Remember what I said about time in the Ainulindalë? That’s totally still in effect, but there are changes afoot. For starters, we flash back to the Third Theme, the last one, which was given by Ilúvatar who took the most successful notes of Melkor’s theme to make his own more beautiful.
We’re told that through the Music and through various other things that Ilúvatar told the Ainur, they knew quite a bit about the past, present and future. They had designed the world with their music, assuming that it only existed for the sake of its own beauty. But they weren’t quite right.
Ilúvatar had taken the Ainur into the Void and showed them a vision. In this vision they saw the world, but also saw the Children of Ilúvatar who were to live there. The Children, we’re told, were created by Ilúvatar with no input at all from the Ainur, who had no idea what was about to happen. The Children weren’t present in the original Music, which Ilúvatar had given at the beginning.
The Ainur had nothing to do with the Children’s design or creation. It was from Ilúvatar’s mind alone that they came. But because of that, they Ainur learned more about Ilúvatar, and grew to love the Children more deeply.
This is the first paragraph in which Christopher Tolkien deviates from the 1948 version of the Ainulindalë. That version and the next, from 1951, are almost identical through the first half. The only difference between the two in this paragraph was that Tolkien dropped the mention of the Ælfwine framing narrative. Pengoloð, who, in the original framing, was speaking the Ainulindalë o Ælfwine, had just explained that there were some things that the Ainur couldn’t see, alone or together, to which he added as an aside, “as thou shalt hear, Ælfwine”.1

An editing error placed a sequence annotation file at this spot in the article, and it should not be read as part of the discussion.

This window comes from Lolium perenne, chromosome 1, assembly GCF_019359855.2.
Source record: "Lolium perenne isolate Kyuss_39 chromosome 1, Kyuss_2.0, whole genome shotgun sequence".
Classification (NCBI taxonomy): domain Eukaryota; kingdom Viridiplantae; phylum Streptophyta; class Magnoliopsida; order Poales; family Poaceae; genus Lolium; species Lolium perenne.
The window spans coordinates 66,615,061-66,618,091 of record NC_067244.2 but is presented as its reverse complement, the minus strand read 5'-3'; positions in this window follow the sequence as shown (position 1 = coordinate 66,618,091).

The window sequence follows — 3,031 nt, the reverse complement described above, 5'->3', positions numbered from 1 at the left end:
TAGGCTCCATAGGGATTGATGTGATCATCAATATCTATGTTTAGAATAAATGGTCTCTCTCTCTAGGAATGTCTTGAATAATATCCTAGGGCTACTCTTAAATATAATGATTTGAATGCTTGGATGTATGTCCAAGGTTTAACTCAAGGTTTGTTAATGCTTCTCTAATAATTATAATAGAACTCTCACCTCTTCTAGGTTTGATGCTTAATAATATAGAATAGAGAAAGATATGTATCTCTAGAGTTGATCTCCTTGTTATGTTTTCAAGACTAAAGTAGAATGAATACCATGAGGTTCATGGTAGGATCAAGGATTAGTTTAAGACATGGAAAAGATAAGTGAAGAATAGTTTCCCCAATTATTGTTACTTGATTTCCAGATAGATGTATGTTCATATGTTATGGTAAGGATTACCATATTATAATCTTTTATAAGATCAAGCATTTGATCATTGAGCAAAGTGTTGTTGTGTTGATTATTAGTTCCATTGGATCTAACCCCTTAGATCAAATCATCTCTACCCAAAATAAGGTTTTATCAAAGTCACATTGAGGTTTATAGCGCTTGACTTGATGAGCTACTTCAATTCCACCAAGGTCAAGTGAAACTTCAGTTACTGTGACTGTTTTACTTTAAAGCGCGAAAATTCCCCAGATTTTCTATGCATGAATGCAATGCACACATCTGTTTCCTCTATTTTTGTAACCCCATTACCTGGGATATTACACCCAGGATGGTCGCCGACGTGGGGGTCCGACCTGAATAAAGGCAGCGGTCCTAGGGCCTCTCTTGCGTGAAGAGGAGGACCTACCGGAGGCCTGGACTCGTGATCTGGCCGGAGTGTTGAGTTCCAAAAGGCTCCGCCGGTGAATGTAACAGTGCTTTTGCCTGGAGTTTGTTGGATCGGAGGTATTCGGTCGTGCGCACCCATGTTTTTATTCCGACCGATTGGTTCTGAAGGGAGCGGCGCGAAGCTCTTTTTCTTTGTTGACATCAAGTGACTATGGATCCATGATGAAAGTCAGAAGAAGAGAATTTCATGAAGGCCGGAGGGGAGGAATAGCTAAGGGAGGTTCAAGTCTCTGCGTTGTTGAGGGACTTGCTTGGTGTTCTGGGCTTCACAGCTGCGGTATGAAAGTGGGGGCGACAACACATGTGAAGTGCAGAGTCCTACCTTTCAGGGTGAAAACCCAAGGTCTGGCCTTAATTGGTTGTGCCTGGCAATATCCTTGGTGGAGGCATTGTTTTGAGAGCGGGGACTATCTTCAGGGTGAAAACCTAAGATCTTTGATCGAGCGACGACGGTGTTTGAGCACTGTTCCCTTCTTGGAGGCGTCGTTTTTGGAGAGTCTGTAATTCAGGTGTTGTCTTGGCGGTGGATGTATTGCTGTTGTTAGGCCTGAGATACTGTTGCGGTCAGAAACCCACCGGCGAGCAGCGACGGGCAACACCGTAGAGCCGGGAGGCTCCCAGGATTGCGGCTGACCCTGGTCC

It really was a weird thing to insert, and Tolkien nixed it in the later version, though it was not his intension to drop the framing narrative completely. That his father cut references to the framing, throughout the 1951 draft, perhaps gave Christopher Tolkien a bit of confidence when cutting the framing from the story completely.
Continuing on, we learn that “the Children of Ilúvatar are Elves and Men, the Firstborn and the Followers.” When the Ainur saw them and where they were to live, many immediately wanted to go to this new world. The Ainur who wished to go were led by Melkor.
It’s more than a little ironic that the Children came in the Third Theme, which was given by Ilúvatar to play against Melkor’s own discordant theme. And since Ilúvatar built his theme using the most discordant notes of Melkor’s theme, it stands to reason that Melkor had a special connection to the Children. Though, as we’re told, none of the Ainur (including Melkor) had a hand in the design or creation of the Children, Melkor came the closest. When all of the other Ainur were silent, he and Ilúvtar battled with song – the same song which brought about the Children. Of course, only Ilúvatar knew of the Children prior to the vision, but Melkor could easily claim that if it wasn’t for his discordant notes, they would never have come about.
Melkor wanted to go to this new world “and order all things for the good of the Children of Ilúvatar, controlling the turmoils of the heat and the cold that had come to pass through him.” Tolkien really delved into what Melkor’s discord had wrought upon the new world in the 1917 Book of Lost Tales version.2 But here, we receive only a tiny glimpse of what he had done – essentially designing hot and cold. Now, he appeared to want to reign that in a bit.